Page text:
Life is simple in Mawlaik. Homes are usually made of wood with open-air windows. Most walk or ride bicycles.

    Guest house with plastic covering doors and windows.
    There are a few guesthouses for travelers, usually filled with geologists exploring the land for oil and minerals.
    Mawlaik Police Station
    The guest house where I stayed was across the street from the police station. I found I was treated kindly if I reported my presence upon arrival.
    U Thant Zin’s home and the local English school
    Once it was known an English-speaking tourist had arrived, the locals sent me to U Thant Zin, a 75-year-old elder.
    U Thant Zin’s students with the open classroom in the background.
    Education is mandatory in Myanmar to the age of nine. Yet there is so much more to learn. U Thant Zin has taken it upon himself to teach English. He is also the local historian, passing down tales from the past to his students.
    Mawlaik Forestry office where Japanese committed suicide after Battle of Imphal, 1944.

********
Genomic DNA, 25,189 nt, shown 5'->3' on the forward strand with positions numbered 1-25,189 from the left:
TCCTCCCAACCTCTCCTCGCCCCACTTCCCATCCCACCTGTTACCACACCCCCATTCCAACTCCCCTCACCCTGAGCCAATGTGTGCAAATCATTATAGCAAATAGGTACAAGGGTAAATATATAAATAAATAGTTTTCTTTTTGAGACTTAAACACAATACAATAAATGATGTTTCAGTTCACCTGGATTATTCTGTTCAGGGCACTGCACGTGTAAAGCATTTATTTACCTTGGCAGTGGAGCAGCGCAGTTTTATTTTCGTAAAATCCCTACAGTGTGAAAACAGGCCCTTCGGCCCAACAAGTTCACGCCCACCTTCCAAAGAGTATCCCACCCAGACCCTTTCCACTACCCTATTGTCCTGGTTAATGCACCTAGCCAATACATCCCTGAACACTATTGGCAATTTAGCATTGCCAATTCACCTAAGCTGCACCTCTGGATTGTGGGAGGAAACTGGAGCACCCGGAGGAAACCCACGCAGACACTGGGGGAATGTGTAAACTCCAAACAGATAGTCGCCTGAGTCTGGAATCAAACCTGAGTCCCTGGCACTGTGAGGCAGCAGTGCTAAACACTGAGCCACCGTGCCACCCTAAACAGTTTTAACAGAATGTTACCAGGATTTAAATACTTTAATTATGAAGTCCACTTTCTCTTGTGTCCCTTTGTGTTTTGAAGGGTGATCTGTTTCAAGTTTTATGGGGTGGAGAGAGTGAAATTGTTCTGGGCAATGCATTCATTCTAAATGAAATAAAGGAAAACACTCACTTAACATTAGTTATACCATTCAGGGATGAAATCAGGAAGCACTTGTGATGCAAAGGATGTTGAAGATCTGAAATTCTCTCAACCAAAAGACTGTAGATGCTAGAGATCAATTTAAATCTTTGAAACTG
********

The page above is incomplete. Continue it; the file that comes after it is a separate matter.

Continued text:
One of his stories includes the 1944 Battle at Imphal. The Japanese stormed Mawlaik after crossing the Chindwin. Then they marched through the mountains bordering India and Burma to Imphal, the China-Burma-India (CBI) headquarters for the British during WWII. The Japanese lost at Imphal and had to retreat. The Japanese who were injured or sick with malaria and typhus were abandoned in Mawlaik.  Those men committed suicide in the local Forestry office. U Thant Zin joked that given the shortage of balls after the war, the Japanese heads were later used by the children as futballs (soccer).
    From the bank along Mawlaik looking east across the Chindwin. The river floods to the far hills during the monsoon.

    With all the unexplored wilderness and resources Myanmar has to offer, there’s no doubt that the villages along the Chindwin will host more and more tourists in the future.

    U Thant Zin’s student and my market guide.
    When they arrive, U Thant Zin’s students will be there to carry on his tradition.

    I really appreciate you visiting my web page. It means a lot to me. In the comments box, I’d like to hear what you think about my posts – tell similar stories – share other blog forums.